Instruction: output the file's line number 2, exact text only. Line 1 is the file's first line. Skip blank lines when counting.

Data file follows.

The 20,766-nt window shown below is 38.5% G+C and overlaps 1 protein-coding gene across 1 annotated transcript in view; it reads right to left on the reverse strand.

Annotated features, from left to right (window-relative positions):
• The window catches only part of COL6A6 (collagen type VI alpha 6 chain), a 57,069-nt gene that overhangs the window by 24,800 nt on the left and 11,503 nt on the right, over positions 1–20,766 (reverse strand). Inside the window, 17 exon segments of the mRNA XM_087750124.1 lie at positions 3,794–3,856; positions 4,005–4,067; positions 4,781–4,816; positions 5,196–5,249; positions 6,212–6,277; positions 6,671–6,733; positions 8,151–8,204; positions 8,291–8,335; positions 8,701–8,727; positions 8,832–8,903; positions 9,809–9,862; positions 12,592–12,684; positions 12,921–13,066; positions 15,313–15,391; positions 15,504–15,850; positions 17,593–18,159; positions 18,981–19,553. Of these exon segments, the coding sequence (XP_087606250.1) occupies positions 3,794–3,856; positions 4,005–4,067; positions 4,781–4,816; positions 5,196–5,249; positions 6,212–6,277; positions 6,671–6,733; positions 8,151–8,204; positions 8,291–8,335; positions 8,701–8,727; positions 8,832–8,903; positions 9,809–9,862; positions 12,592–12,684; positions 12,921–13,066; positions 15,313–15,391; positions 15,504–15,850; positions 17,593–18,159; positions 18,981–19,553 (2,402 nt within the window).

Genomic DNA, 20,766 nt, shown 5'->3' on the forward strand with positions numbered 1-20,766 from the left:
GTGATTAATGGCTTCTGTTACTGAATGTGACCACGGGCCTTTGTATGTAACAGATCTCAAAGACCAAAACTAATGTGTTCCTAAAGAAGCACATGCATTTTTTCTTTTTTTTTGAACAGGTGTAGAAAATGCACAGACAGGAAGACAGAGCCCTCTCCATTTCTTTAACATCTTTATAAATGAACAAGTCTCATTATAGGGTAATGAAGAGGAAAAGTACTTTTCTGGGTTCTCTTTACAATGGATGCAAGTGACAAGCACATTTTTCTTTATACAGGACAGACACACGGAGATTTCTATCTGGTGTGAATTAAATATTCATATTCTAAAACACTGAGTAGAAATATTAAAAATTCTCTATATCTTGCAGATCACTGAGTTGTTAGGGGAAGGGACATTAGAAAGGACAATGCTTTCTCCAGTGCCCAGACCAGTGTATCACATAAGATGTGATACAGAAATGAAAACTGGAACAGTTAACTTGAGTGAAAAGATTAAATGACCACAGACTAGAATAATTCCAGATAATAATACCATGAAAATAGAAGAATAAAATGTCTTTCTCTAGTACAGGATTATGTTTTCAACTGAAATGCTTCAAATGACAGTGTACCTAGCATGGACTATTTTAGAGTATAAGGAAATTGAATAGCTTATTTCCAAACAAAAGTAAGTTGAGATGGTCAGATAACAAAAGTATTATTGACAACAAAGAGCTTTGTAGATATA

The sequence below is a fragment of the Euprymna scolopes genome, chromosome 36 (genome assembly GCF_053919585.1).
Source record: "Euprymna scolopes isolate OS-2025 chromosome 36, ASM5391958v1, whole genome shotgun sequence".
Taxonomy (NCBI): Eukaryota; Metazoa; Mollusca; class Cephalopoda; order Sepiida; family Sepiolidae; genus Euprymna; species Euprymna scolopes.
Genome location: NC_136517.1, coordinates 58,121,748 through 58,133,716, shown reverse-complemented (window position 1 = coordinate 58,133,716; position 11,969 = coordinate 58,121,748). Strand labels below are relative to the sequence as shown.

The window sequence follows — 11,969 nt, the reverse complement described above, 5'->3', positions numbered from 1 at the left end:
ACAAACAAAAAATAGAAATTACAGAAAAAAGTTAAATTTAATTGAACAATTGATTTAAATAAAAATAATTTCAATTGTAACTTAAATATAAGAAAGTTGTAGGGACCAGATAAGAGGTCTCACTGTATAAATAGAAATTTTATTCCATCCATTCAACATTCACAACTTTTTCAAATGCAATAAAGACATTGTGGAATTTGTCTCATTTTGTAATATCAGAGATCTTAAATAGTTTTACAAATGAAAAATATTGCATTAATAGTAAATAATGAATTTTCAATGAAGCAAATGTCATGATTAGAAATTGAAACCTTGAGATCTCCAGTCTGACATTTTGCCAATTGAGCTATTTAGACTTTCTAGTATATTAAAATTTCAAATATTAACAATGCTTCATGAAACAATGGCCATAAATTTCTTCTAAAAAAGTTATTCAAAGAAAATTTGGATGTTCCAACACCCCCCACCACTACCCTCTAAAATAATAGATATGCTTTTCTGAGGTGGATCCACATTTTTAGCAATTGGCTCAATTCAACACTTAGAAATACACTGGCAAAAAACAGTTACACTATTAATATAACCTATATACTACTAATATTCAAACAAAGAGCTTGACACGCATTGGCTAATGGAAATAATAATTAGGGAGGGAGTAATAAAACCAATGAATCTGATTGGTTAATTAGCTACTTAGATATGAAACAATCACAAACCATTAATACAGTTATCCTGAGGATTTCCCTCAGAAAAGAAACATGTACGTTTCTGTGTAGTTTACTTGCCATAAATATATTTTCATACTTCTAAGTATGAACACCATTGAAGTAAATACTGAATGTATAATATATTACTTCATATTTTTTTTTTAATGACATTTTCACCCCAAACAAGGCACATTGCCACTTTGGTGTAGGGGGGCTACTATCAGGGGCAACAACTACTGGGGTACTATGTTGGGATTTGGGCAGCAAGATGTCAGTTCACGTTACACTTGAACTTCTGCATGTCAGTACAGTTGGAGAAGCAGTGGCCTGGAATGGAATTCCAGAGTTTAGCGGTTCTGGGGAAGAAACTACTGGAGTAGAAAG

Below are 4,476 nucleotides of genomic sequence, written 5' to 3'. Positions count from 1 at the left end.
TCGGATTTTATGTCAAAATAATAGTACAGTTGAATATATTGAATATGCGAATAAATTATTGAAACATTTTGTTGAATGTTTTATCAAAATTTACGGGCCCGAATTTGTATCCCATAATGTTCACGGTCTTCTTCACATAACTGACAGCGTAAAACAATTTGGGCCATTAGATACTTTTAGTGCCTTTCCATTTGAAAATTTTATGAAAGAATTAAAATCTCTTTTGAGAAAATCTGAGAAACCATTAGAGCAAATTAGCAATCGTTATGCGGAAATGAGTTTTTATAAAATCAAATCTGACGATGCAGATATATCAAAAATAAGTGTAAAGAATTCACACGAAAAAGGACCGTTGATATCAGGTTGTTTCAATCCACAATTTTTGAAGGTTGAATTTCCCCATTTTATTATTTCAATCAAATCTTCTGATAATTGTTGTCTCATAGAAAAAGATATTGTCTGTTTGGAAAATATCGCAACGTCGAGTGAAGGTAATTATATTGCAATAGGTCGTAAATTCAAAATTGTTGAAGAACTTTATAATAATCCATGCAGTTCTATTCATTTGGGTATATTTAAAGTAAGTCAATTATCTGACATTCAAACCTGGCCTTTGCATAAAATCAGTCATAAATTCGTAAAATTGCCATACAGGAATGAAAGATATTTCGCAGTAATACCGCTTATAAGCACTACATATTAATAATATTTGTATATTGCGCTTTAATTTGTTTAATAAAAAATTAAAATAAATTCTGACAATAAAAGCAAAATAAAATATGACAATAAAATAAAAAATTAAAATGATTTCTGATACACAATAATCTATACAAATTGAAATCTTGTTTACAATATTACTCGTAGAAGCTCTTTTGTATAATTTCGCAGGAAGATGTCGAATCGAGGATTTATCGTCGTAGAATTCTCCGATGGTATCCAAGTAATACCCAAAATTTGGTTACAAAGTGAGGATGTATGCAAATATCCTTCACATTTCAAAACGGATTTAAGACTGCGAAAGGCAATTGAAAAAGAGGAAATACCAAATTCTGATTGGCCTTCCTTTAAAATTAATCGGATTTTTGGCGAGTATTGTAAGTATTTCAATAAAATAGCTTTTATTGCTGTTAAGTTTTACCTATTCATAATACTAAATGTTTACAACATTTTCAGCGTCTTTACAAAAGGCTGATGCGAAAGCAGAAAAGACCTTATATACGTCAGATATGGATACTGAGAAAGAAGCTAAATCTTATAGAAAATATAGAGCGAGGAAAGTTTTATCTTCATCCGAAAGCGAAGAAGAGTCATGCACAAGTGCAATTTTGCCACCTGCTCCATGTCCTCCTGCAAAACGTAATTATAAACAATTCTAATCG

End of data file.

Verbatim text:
Annotated features, from left to right (window-relative positions):